Exploring a consumption value model for Islamic mobile banking adoption

Tiong Thye Goh, Norazah Mohd Suki, Kim Fam
  • Journal of Islamic Marketing, September 2014, Emerald
  • DOI: 10.1108/jima-08-2013-0056

Consumption value model for Islamic mobile banking adoption PLS Approach

What is it about?

The purpose of this study is to explore a consumption values model for Islamic mobile banking acceptance and to identify any differences in perceived consumption values between Muslims and non-Muslims towards the use of Islamic mobile banking services. Empirical results via the PLS method demonstrates that the result satisfactorily explains the adoption of Islamic mobile banking and further demonstrates the use of the consumption values model as an alternate approach for technology adoption. The consumption values model approach appears to have a stronger fit for Muslims than non-Muslims with 66.6 per cent of the variance explained and a goodness-of-fit index of 0.724. The conditional factors are important in the non-Muslims compared to Muslims. Muslims seem to value emotional factors more than non-Muslims.

Why is it important?

This research finding is useful as the comparison is made between Muslim and non-Muslim consumers which help practitioners and researchers to better understand the different adoption characteristics and advance insights on how to promote such a technological service for everyday banking needs especially to different segments of the community. In developing Islamic mobile banking interactions, designers should look beyond the system’s ease of use and take advantage of the different consumption values to include personalisation in the service design through automatically recognising Muslim customers and non-Muslim customers during system use. The study contributed to the theory of consumption values model in technology adoption and demonstrated the model is capable of explaining the functional, emotional, epistemic, conditional and social values on consumers in their adoption intention. This research provides empirical findings not reported in previous studies due to the overly represented technology acceptance model approach.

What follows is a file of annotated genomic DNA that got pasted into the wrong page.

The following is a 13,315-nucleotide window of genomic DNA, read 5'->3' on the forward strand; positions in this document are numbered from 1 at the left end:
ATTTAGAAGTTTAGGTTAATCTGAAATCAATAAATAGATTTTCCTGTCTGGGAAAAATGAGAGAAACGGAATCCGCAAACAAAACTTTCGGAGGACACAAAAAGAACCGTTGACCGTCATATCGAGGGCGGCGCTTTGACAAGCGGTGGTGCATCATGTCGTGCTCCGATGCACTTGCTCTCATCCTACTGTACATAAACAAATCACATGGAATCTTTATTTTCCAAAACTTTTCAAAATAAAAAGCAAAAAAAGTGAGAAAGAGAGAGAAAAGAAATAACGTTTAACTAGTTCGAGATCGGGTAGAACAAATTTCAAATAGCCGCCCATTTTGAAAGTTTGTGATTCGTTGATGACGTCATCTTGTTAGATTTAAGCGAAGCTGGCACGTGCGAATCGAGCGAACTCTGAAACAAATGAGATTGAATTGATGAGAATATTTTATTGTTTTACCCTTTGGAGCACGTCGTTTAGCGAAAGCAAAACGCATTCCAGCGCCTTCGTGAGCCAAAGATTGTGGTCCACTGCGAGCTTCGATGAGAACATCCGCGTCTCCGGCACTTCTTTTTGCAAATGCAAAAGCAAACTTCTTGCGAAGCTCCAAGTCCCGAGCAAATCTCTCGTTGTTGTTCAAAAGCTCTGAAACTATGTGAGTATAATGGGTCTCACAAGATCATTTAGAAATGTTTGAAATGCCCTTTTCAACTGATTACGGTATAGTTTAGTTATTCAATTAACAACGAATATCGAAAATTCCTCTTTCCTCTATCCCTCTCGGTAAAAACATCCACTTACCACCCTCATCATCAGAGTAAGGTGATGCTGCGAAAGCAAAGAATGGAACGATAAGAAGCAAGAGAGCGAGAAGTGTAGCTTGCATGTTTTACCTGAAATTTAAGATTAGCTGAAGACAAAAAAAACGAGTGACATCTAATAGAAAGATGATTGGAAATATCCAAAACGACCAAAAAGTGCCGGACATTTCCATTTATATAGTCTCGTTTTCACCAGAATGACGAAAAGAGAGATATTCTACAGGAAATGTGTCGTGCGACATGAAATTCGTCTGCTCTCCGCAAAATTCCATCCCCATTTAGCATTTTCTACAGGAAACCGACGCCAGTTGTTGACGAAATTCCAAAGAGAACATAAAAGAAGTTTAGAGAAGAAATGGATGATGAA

Perspectives

Professor Dr Norazah Mohd Suki
Universiti Utara Malaysia

The purpose of this study is to explore a consumption values model for Islamic mobile banking acceptance and to identify any differences in perceived consumption values between Muslims and non-Muslims towards the use of Islamic mobile banking services. Empirical results via the PLS method demonstrates that the result satisfactorily explains the adoption of Islamic mobile banking and further demonstrates the use of the consumption values model as an alternate approach for technology adoption. The consumption values model approach appears to have a stronger fit for Muslims than non-Muslims with 66.6 per cent of the variance explained and a goodness-of-fit index of 0.724. The conditional factors are important in the non-Muslims compared to Muslims. Muslims seem to value emotional factors more than non-Muslims. This research finding is useful as the comparison is made between Muslim and non-Muslim consumers which help practitioners and researchers to better understand the different adoption characteristics and advance insights on how to promote such a technological service for everyday banking needs especially to different segments of the community. In developing Islamic mobile banking interactions, designers should look beyond the system’s ease of use and take advantage of the different consumption values to include personalisation in the service design through automatically recognising Muslim customers and non-Muslim customers during system use. The study contributed to the theory of consumption values model in technology adoption and demonstrated the model is capable of explaining the functional, emotional, epistemic, conditional and social values on consumers in their adoption intention. This research provides empirical findings not reported in previous studies due to the overly represented technology acceptance model approach.

Read Publication

http://dx.doi.org/10.1108/jima-08-2013-0056

The following have contributed to this page: Professor Kim-Shyan Fam and Professor Dr Norazah Mohd Suki